Armored Core Analogs: Hydra Multi-missiles

Much like the mythical creature from where it takes its name, the Multi-missile pack is one weapon most people dread. While it doesn’t have the phenomenal stopping power of the other back mounts, the Hydra’s strength lies in its surprise – four missiles erupting from the main body to engulf the enemy, and cut off their attempts at escape.

Hydra - it's like getting stabbed in the face three times plus one, simultaneously

The swarm was nearly difficult to dodge especially in its Another Age incarnation, and while it’s been dumbed down somewhat in the later AC games, the Hydra was still dangerous. It doesn’t have the raw damage output of the other weapons, but who ever said it was the missile that’s going to kill you?

In one moment you’re distracted with trying to dodge the missiles, the next you’re getting sucker-punched with a faceful of grenade. The Hydra wasn’t dangerous because it hurt, it was dangerous it kept you distracted. But then again, there’s always that nasty blind spot in the center which a somewhat confused enemy might take advantage of.

Ironically, today’s analog to the Hydra’s MIRV technology wasn’t just some annoying little distraction meant to make it easier for another weapon to blow your AC away. In fact, it was probably enough to vaporize your AC…along with everything else within a hundred square miles.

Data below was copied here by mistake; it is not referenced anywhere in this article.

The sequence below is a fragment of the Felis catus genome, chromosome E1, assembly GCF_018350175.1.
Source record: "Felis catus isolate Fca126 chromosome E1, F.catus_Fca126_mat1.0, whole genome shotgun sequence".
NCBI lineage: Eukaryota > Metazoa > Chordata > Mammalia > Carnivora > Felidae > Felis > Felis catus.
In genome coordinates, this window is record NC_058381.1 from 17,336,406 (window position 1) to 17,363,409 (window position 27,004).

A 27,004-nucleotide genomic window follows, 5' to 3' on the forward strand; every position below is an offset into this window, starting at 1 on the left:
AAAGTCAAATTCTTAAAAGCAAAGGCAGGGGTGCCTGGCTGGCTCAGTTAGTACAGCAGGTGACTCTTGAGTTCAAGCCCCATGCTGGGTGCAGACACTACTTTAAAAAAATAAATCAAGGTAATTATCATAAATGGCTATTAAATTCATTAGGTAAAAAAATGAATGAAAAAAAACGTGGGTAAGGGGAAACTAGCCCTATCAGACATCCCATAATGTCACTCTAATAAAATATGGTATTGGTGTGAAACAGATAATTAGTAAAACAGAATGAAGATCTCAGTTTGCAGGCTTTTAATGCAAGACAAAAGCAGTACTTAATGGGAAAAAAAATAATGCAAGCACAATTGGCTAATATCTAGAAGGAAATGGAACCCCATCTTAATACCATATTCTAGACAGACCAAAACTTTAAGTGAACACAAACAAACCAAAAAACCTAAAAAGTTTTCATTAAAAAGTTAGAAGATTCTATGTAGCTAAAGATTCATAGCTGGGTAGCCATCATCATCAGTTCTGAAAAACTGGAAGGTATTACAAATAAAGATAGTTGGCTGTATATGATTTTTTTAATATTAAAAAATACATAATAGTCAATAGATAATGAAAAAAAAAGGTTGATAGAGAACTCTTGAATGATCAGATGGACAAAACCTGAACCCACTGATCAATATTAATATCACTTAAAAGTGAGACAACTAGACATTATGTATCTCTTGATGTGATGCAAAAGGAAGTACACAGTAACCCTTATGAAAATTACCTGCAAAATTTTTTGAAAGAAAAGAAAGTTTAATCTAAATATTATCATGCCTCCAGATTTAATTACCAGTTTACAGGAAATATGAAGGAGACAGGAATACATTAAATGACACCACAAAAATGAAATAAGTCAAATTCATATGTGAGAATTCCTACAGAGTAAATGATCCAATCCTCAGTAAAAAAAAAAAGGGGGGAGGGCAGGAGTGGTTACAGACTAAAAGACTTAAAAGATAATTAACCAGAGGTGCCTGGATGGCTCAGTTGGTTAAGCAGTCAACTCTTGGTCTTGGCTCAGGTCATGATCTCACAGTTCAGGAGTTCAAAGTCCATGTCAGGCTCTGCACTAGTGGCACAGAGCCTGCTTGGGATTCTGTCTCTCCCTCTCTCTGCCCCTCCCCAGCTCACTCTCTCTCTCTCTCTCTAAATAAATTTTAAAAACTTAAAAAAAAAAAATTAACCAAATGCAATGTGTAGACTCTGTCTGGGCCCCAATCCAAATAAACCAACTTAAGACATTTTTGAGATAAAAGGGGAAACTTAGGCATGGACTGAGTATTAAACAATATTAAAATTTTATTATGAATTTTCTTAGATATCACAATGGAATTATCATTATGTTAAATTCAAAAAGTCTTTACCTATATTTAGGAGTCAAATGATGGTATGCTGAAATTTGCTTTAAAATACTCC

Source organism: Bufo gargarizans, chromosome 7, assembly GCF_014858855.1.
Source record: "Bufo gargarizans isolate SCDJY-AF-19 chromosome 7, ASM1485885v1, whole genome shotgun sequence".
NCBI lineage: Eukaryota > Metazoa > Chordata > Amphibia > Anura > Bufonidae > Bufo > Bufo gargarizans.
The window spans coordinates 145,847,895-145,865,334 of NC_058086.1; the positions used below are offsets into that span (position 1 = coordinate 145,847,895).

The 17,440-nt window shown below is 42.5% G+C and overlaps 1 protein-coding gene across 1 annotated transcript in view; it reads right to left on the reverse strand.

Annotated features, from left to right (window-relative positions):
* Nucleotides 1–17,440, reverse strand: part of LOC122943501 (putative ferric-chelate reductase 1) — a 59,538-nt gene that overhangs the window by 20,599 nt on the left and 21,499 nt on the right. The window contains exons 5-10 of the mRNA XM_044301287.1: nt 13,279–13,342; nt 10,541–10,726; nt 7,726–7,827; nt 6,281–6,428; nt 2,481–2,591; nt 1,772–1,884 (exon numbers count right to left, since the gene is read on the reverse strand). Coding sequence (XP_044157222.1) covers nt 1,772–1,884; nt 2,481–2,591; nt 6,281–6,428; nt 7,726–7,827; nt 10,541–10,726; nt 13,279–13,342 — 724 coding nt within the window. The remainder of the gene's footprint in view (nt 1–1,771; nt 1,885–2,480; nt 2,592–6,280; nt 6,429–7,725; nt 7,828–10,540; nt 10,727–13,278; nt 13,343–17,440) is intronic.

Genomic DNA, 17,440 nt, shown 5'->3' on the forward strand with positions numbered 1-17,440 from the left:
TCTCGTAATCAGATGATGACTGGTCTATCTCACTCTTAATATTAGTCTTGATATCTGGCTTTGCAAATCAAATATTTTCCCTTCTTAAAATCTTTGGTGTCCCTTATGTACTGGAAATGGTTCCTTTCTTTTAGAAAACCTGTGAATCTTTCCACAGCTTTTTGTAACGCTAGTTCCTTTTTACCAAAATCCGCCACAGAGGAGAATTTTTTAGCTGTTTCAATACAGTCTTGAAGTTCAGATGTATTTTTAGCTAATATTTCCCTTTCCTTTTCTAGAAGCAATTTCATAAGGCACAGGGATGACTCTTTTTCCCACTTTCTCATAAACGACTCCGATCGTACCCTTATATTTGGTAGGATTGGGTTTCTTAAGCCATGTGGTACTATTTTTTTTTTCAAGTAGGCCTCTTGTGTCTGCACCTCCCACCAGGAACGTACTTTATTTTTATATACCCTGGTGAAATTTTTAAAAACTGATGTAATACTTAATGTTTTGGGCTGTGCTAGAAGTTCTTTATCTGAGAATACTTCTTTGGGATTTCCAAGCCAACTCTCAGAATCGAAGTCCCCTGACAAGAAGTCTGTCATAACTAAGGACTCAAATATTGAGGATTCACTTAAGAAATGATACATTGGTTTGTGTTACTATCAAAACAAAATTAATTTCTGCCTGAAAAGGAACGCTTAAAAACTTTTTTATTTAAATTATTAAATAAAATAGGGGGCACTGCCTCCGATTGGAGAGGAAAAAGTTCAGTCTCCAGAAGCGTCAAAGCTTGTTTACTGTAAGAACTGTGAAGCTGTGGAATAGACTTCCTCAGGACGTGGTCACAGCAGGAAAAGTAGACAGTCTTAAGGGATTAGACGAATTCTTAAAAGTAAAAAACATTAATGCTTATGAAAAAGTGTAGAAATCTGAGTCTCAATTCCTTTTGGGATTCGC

First manufactured by the Russians in the 70s, the SS-18 is quite literally one of the biggest, baddest ways mankind has ever dreamed up to blast us back to the stone age. The missile towers above at 121 feet, weighs 216 tons, and has an estimated range of 10,000 nautical miles.

In fact, when it first appeared, the SS-18 gave NATO such a scare they named it after the only other big, bad mofo they knew: Satan

Um, no, let’s try that again…
Russia and huge missiles...ever wonder if they were compensating for something?

While the Satan missile (don’t you just love that name?) first launched with a single 25-megaton warhead, it was eventually upgraded with multiple independently targetable reentry vehicle (MIRV) technology, enabling it to carry 10 independent warheads, rated at up to 750 kilotons each.

So in short, instead of having to deal with one big warhead, defenders on the US’ side had to worry about a missile that could launch up to ten nukes. And that’s just one Satan – did we mention that on last count, Russia had 308 Satan missiles?

Ten razed cities for the price of one. Now that’s a bargain!

So the next time you’re facing down a Hydra, be happy From Software decided not take a cue from the Russians, and decide to equip your enemy’s AC with a portable version of Armageddon.

…at least not yet.